Early scenes in Young Guns reveal the friendly rivalry among the Regulators, the young men employed by John Tunstall (played by Terence Stamp) to work his ranch and protect it from outsiders, as well as how Billy does and does not try to fit in to the group.  One scene in particular makes clear one way he is different from some of the others: After dinner one evening, the boys take turns reading from a newspaper as Tunstall contentedly sits in a rocking chair.  He calls on Billy to read but Billy declines.  After being told he can either read now or leave the ranch in the morning, Billy acquiesces and reads far more fluently than the previous youth.  Tunstall is clearly pleased.
 
My impression was that Tunstall was trying to “civilize” his young workers.  He refers to them as the “jetsam and flotsam of society” and dispenses nuggets of wisdom as they do their chores around the ranch.  It’s a relatively peaceful, tranquil existence. 
 
But it doesn’t last.  In an altercation with a business rival, Tunstall is killed and the remainder of Young Guns is about how Billy and the Regulators attempt, first by legal means, to bring the murderers to justice.  However, things don’t go according to plan and they find themselves on the wrong side of the law.  Instead of chasing the bad guys, they are now the outlaws.
 
Billy’s true character is exposed as he repeatedly shoots people whom he believes are in his way of obtaining justice for Tunstall.  The other Regulators he rides with are at first angry with Billy, then scared about what his actions mean for them, and finally resigned that they are stuck with being labeled as his accomplices.  Billy seems to revel in the violence, unlike his companions, but they are unable to stop him.  As Young Guns progresses, their situation becomes more and more dire.
 
A side plot involves Doc Scurlock (played by Kiefer Sutherland), one of the Regulators, trying to rescue a Chinese woman who appears to be the property of a wealthy man who was an enemy of John Tunstall.  To the best of my knowledge, it’s not historically accurate but regardless of whether the purpose was to provide some romance or show the plight of Asian women in the Old West, it doesn’t detract too much from the main plot of Young Guns.
 
The climax of Young Guns involves the inevitable showdown between the Regulators and the men who opposed them and were behind the murder of John Tunstall.  It’s suitably action-filled and tense.  I won’t give anything away but will say that I disliked how the director (Christopher Cain) chose to film part of the ending.
 
Other stalwarts of Western movies who appear in Young Guns include Brian Keith and Jack Palance in supporting roles.  At 102 minutes, the movie never drags and even if it isn’t quite true to what really happened in the Lincoln County War, Young Guns is enjoyable viewing.

Friday, June 23, 2023

Doing Research at the Wyoming State Archives is Fun!

Sifting through 19th century documents and struggling to decipher old-fashioned handwriting might not be your idea of a fun time but I recently spent a week at the Wyoming State Archives doing just that and it was wonderful!  I stayed in a nice hotel with a kitchenette in Cheyenne, just off a highway that made it easy to drive to Laramie on the weekend. 
 
In this post, I’ll describe my trip to Wyoming and include a few of the photos I took.  You can see lots more photos on my Instagram account, PicturingTheWest, about each of the places I discuss here.  Cheyenne and Laramie are fun to visit but this post would be way too long if I wrote in detail about what I did when I was in Wyoming.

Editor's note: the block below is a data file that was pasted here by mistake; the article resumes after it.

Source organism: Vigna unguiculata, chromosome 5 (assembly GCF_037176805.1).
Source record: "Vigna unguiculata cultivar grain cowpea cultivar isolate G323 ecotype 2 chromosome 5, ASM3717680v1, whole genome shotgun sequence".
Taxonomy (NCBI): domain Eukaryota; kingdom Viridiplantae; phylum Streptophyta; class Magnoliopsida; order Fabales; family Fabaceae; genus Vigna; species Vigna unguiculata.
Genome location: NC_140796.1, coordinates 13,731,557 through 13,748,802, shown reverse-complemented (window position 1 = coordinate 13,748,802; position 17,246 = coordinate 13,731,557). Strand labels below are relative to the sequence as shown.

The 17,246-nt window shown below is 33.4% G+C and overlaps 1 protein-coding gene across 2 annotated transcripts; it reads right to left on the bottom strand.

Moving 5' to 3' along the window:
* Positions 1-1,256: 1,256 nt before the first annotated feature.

I’d been to the Wyoming State Archives several years ago when I first started working on my book about the Wyoming Territorial Penitentiary but at that time, I was just gathering general information.  Now that I have a clear vision for the book and have started writing it, I wanted to find information about specific aspects of the penitentiary and the inmates who were confined there.

Susan seated at a table and doing research at the Wyominng State Archives
Researching at the WY State Archives; note Elnora Frye's book on table

The staff at the Wyoming State Archives could not have been more helpful.  With their support, I was able to find a lot of the info I was looking for.  They also took the photo of me conducting research.  I spent Tuesday through Friday, 8:30am – 4:30pm, from the time it opened to when it closed, going through all the books and boxes of materials I’d identified as being of possible interest.  (On Monday, I arrived mid-morning after first picking up a rental car.)
 
However, there just wasn’t enough time to read everything from start to finish so I took photos and made scans of material I thought might be useful.  Tip: If you bring your own flash drive, you can make scans for free.  And although I brought my Sony camera with me, taking photos with my phone was much faster and easier (and also free).  Since I planned to use the photos only for research, and not publish them in the book, the quality of the images didn’t matter as long as I could read the text.
 
I also managed to squeeze in some sightseeing.  The Wyoming State Archives is located in downtown Cheyenne in an area with several other government buildings. One day, I walked over to the Capitol, which I hadn’t seen when I was there years ago.  Another day, I went to the Cheyenne Depot Museum, in the building that used to be the United Pacific Railroad depot.  I wanted to ask a question about the railroad but the person I was told could answer wasn’t there.
 
On Saturday I drove to Laramie, where the penitentiary is located, and had the honor of meeting Elnora Frye.  Elnora is the author of the Atlas of Wyoming Outlaws at the Territorial Penitentiary.  The book has been an invaluable reference for my project.  We talked for over 3 hours and it was a real pleasure hearing how she got started writing her book and how she found all the info.  Since she wrote it before the Internet existed, Elnora did everything offline.  I was very impressed!

View of the Wyoming Territorial Penitentiary as one facrs the entrance
View of the Wyoming Territorial Penitentiary
The same day, I visited the Laramie Plains Museum.  This was my fourth trip to Laramie but my first time to this museum.  It’s the former home of Edward and Jane Ivinson, prominent citizens of Laramie in the late 19th and early 20th centuries.  I enjoy visiting house museums and this one has several pieces of furniture made by an inmate in the penitentiary that I wanted to see because I plan to include a short biography of him in my book.  I took a tour led by a very knowledgeable docent and then bought some souvenirs in the well-stocked gift shop.